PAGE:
A state of emergency has been declared in Iceland after hundreds of small earthquakes erupted southwest of Reykjavik, on the Reykjanes peninsula.
While flights continue to operate as normal, the UK’s Foreign and Commonwealth Office (FCO) has warned an eruption is ‘increasingly possible’, advising travellers to ‘monitor local media for updates and follow authorities’ advice on travel to the area’.
Jonathan Frankham, General Manager, UK and Europe, World Nomads, said: “Iceland is full of natural beauty, but it is also full of natural hazards, which are perhaps its number one draw card. For Brits travelling to or around Iceland, we’d strongly recommend keeping up to date with the FCO advisories and be prepared to adjust your plans. At present, the advice remains cautionary, and travel continues as normal.”
Iceland’s volcanoes have thrown the European air traffic network into chaos before. In spring 2010, the now infamous volcano Eyjafjallajokull erupted, causing over 100,000 flights in Europe to be cancelled.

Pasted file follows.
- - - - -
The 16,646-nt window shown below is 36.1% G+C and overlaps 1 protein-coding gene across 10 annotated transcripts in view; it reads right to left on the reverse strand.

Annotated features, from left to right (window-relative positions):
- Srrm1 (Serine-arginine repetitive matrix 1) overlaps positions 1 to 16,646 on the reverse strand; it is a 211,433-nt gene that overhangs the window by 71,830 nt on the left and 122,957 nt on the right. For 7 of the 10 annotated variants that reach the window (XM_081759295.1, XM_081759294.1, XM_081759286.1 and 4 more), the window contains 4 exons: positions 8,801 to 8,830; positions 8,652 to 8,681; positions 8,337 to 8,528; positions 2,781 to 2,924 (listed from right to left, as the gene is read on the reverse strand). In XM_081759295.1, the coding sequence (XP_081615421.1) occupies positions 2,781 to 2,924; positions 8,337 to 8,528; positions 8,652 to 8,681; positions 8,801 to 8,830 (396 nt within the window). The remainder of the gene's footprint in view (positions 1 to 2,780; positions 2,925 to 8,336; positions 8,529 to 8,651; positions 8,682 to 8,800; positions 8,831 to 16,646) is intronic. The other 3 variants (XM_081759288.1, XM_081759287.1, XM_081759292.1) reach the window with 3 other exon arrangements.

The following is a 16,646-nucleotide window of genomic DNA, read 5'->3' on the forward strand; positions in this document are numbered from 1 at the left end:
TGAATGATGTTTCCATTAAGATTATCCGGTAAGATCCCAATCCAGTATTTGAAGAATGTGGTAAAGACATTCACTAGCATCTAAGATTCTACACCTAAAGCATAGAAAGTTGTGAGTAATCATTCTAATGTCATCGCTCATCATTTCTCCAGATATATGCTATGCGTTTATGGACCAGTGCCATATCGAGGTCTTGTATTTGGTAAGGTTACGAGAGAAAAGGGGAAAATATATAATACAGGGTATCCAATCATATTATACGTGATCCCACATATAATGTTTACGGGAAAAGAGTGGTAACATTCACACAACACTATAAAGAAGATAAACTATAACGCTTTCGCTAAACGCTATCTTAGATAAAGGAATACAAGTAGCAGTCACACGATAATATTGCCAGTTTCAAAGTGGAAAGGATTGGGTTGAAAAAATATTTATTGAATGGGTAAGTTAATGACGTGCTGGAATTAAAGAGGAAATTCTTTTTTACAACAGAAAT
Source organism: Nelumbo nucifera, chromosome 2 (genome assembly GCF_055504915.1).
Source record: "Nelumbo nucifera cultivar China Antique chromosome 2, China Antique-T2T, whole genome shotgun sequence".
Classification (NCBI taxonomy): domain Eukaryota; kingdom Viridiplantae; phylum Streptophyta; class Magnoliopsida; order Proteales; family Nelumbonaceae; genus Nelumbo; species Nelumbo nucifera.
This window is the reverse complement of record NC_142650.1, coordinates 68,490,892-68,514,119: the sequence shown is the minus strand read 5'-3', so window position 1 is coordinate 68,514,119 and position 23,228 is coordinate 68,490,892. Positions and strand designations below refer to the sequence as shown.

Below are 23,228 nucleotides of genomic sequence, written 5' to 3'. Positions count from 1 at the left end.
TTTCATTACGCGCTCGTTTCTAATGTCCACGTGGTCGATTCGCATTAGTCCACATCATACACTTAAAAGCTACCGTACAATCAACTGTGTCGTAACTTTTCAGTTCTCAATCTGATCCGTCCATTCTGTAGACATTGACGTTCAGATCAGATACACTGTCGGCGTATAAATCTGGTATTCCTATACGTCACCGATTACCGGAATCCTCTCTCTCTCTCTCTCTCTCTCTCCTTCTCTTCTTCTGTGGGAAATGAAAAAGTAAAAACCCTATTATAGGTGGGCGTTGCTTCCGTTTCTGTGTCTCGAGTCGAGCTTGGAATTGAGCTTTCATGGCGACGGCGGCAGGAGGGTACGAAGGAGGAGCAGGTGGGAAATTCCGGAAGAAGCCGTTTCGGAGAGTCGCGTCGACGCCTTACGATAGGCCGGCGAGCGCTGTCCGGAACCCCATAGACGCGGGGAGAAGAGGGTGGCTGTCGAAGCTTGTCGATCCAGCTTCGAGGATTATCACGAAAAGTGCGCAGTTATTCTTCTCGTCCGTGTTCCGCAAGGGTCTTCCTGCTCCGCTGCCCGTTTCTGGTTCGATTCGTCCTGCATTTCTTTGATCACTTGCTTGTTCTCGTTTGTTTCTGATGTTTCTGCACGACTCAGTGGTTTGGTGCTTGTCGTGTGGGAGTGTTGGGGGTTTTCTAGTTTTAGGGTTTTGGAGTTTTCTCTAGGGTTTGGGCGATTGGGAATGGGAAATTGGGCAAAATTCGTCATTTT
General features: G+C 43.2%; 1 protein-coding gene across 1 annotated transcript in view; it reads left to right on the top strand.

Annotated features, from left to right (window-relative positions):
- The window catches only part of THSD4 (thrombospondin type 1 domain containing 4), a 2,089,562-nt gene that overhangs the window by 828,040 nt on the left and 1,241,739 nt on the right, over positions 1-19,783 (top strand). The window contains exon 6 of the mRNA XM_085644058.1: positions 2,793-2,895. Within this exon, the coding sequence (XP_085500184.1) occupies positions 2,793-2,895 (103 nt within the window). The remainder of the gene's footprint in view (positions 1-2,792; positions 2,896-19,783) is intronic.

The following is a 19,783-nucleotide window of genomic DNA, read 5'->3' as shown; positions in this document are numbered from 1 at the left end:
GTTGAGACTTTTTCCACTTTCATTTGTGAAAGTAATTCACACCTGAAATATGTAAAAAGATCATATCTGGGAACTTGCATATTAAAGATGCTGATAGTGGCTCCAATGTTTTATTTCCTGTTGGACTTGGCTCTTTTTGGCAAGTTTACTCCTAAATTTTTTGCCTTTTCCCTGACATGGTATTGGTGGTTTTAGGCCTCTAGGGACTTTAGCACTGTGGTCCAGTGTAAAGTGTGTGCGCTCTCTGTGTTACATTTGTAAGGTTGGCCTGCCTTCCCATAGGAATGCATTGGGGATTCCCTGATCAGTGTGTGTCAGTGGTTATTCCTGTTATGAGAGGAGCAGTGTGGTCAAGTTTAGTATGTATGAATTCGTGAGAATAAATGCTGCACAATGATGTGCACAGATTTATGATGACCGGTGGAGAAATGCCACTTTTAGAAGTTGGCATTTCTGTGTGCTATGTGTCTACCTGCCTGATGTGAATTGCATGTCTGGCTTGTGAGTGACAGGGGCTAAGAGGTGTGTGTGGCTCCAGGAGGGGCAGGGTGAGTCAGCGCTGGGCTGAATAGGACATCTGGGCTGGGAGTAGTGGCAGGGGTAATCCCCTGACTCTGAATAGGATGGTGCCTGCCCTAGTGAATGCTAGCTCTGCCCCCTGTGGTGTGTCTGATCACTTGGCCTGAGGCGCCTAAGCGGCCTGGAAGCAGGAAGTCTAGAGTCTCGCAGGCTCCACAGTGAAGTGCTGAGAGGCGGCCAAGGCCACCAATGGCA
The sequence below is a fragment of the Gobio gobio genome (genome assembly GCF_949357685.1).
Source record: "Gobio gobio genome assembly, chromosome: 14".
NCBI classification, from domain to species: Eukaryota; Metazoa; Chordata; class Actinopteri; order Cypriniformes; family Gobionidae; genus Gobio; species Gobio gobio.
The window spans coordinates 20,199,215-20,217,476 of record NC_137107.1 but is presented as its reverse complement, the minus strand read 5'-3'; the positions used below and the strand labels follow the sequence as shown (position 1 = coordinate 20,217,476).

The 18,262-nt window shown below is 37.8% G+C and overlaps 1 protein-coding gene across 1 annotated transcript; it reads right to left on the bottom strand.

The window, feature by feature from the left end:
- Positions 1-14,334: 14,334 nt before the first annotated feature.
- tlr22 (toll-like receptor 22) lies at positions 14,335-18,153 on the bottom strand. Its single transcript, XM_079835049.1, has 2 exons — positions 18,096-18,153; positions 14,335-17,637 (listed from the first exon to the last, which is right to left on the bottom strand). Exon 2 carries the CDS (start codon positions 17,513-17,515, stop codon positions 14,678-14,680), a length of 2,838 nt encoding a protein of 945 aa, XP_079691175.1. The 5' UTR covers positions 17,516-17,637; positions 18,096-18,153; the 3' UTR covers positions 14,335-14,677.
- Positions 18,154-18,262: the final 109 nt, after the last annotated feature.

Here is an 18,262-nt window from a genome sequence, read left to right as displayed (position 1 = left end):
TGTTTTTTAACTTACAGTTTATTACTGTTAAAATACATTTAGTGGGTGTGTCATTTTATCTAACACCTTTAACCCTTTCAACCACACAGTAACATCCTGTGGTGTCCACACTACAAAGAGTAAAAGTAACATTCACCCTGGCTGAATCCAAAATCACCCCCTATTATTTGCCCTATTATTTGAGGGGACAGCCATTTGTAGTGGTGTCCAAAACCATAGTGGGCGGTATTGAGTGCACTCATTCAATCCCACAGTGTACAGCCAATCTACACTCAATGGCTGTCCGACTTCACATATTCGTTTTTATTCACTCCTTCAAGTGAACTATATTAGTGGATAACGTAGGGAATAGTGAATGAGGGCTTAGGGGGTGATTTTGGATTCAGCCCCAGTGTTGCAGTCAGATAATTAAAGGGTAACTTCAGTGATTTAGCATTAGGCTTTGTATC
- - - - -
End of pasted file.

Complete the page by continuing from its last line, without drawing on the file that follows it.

“It’s understandable that that some Brits may want to know what this means for their holiday plans – some may not want to or fear they’ll be unable travel if the situation escalates. We’d like to stress that if the current FCO guidance remains advisory, insurance coverage stands as normal,” said Frankham.
“However, if a natural catastrophe such as an earthquake, flood or volcano affects your travel plans and/or injures [you], you must check your policy details. For example, at World Nomads, you need to have purchased your policy before these powerful forces of nature become a ‘known event’ and be on an Explorer Plan for us to consider coverage. In any case, the first point of call should be your airline or travel provider to see what support they may provide. The same goes if your accommodation is impacted.”